Oliba

Family • Cycadaceae - Cycas revoluta - SAGO PALM - Su tie

Scientific names

Cycas revoluta Thunb.
Cycas inermis Loureiro
Su tie (Chin.)

Common names

Oliba (Tag.)
Oliva (Span.)
King sago palm (Engl.)
Sago palm (Engl.)
Tie shu (Chin.)

Other vernacular names

CHINESE: Bi huo jiao, Feng wei jiao, Feng wei song, Feng wei cao
CZECH: Cykas japonsky.
DANISH: Sagopalme.
FINNISH: Saagopalmu.
FRENCH: Cycas du Japon, Cycas sagoutier.
GERMAN: Sagopalme.
ITALIAN: Palma a sagu.
JAPANESE: So-tetsu.
KOREAN: So ch’eol.
RUSSIAN: Sagovnik ponikaiushchii, Sagovnik ponikaiushchii drevovidnyi, Tsikas ponikaiushchii .
SPANISH: Cicas revoluta, Palma sagú, Sagutero.

Legend
Cycas revoluta has been called the “living fossil” because of its origin traced all the back to the ancient flora of early Mesozoic era, (200 million years ago).

Oliba

Botany
Oliba is a cycad with a stout and cylindric trunk marked with prominent scars, in the Philippines usually not growing more than a meter in height, elsewhere reported to grow as high as 5 meters. Leaves are numerous, crowded, spreading, 0.5 to 1.5 meters long. Leaflets are very numerous, close, and linear; 18 centimeters long in the middle, 4 to 6 millimeters wide, the upper surface glabrous, the lower, hairy. Ovules are hairy. Seeds are on loosely arranged leaves around the stem. Seeds are large, plum-like, and pale-yellow to tan.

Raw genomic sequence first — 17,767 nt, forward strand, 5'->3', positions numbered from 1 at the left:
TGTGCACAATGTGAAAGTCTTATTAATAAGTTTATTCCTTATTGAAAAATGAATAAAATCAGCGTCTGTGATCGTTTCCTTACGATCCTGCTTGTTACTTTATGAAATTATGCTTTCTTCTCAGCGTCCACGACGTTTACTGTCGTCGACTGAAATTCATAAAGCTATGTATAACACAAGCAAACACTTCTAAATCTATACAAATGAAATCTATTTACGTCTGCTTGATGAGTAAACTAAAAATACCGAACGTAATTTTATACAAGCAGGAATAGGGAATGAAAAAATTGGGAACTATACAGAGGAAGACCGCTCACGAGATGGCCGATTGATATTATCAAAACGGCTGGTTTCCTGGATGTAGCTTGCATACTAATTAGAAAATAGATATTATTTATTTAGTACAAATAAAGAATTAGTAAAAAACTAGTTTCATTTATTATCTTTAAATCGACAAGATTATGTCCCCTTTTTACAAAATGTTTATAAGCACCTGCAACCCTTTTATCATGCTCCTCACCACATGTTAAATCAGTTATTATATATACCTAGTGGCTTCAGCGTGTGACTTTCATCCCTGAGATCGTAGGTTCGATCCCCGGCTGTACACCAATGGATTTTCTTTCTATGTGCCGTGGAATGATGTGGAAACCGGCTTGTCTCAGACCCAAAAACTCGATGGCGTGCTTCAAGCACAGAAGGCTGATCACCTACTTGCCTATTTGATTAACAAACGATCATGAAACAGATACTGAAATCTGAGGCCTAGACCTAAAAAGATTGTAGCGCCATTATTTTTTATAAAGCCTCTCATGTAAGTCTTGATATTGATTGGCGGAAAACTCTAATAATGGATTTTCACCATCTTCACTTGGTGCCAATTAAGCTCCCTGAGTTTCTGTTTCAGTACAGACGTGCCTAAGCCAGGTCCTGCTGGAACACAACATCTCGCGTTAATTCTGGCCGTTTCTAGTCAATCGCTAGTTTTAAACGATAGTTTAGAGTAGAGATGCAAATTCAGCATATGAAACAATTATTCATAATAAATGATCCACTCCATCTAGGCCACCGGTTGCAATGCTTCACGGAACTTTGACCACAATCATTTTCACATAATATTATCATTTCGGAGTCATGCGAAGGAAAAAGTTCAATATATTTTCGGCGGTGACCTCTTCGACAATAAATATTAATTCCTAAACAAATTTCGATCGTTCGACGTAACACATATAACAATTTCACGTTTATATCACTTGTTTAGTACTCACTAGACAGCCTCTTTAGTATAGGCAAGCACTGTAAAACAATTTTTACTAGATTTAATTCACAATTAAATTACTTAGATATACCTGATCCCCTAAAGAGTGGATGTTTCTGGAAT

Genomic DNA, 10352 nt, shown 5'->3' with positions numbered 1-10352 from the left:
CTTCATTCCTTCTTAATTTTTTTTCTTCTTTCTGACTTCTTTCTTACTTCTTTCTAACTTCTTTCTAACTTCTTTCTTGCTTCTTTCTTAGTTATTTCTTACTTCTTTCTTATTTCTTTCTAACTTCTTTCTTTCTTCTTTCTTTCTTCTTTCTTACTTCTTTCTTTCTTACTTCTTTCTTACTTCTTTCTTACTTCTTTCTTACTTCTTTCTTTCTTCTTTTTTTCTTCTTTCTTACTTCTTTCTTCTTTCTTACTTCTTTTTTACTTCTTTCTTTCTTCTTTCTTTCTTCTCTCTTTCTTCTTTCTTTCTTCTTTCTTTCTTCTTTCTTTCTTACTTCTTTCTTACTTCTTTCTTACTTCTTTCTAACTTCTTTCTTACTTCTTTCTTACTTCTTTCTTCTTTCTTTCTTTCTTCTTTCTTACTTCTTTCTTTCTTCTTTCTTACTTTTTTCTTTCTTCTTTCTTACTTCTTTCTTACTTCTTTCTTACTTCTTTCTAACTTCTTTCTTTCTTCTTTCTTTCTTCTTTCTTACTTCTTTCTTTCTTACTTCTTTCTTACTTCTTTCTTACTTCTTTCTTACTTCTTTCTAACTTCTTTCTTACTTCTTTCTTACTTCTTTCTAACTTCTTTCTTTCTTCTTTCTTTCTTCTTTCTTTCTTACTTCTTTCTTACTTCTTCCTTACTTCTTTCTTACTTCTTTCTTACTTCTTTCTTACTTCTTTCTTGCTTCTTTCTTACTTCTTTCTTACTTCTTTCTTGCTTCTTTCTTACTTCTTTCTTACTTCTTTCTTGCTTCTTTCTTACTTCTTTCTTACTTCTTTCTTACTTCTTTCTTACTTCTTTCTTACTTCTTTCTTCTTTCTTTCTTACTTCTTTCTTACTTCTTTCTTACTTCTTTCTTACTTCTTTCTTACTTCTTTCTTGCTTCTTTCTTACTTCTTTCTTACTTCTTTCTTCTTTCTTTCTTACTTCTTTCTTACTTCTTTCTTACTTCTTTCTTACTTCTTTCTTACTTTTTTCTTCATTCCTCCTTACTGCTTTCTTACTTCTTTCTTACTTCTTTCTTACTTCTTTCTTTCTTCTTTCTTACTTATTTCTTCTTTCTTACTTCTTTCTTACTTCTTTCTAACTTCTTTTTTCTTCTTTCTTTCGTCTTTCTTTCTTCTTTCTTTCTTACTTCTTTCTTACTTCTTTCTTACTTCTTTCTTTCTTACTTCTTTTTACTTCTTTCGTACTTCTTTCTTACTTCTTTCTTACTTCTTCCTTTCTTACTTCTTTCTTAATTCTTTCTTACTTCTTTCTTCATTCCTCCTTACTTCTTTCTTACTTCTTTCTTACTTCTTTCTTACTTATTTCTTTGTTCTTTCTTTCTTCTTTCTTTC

Additional Sources and Suggested Readings

(1) Cycad Coralloid Roots Housing Cyanobacteria / M. Caiola / Cellular Origin, Life in Extreme Habitats and Astrobiology, 2004, Volume 4, VI, 397-409, DOI: 10.1007/0-306-48173-1_25

(2) Presence of aromatase inhibitors in cycads 

(3) Cycas revoluta / Wikipedia

(4) Toxicology Brief: Cycad toxicosis in dogs / Hany Youssef, BVSc, DVM, MS • VETERINARY MEDICINE

(5) The lectin from leaves of Japanese cycad, Cycas revoluta Thunb. (gymnosperm) is a member of the jacalin-related family / Fumio Yagi, Toshinobu Iwaya et al / Eur. J. Biochem. 269, 4335–4341 (2002)  FEBS 2002 / doi:10.1046/j.1432-1033.2002.03127.x

(6) Cycas revoluta / Plants For A Future

(7) Possible etiologies for tropical spastic paraparesis and human T lymphotropic virus I-associated myelopathy / V. Zaninovic / Braz J Med Biol Res vol.37 no.1 Ribeirão Preto Jan. 2004

(8) Cycas revoluta / National Tropical Botanical Garden

(9) Sorting Cycas names / Maintained by: Michel H. Porcher, / MULTILINGUAL MULTISCRIPT PLANT NAME DATABASE / Copyright © 1997 – 2000 The University of Melbourne.

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Distribution
– Introduced.
– Now, cultivated for ornamental purposes.
– Native to Japan and southern China.

Constituents
• Many cycads are toxic because the stems, leaves and seeds contain high amounts of cycasin alkaloids, macrozamin or methylazoxymethanol. Both cycasin and macrozamin are harmful to the liver; cycasin and methylazoxymethanol are neurotoxic and carcinogenic.
• Japanese study isolated a novel leptin from the leaves of CR.
• Seeds have yielded B-N-methylamin-L-alanine (BMAA) used for tonics and poultices.
• Study yielded a novel nonprotein amino acid, cycasindene.

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Properties
• Seeds of Cycas species reported to be toxic and carcinogenic.
• Terminal shoot considered astringent and diuretic.
• Seed considered emmenagogue, expectorant, tonic.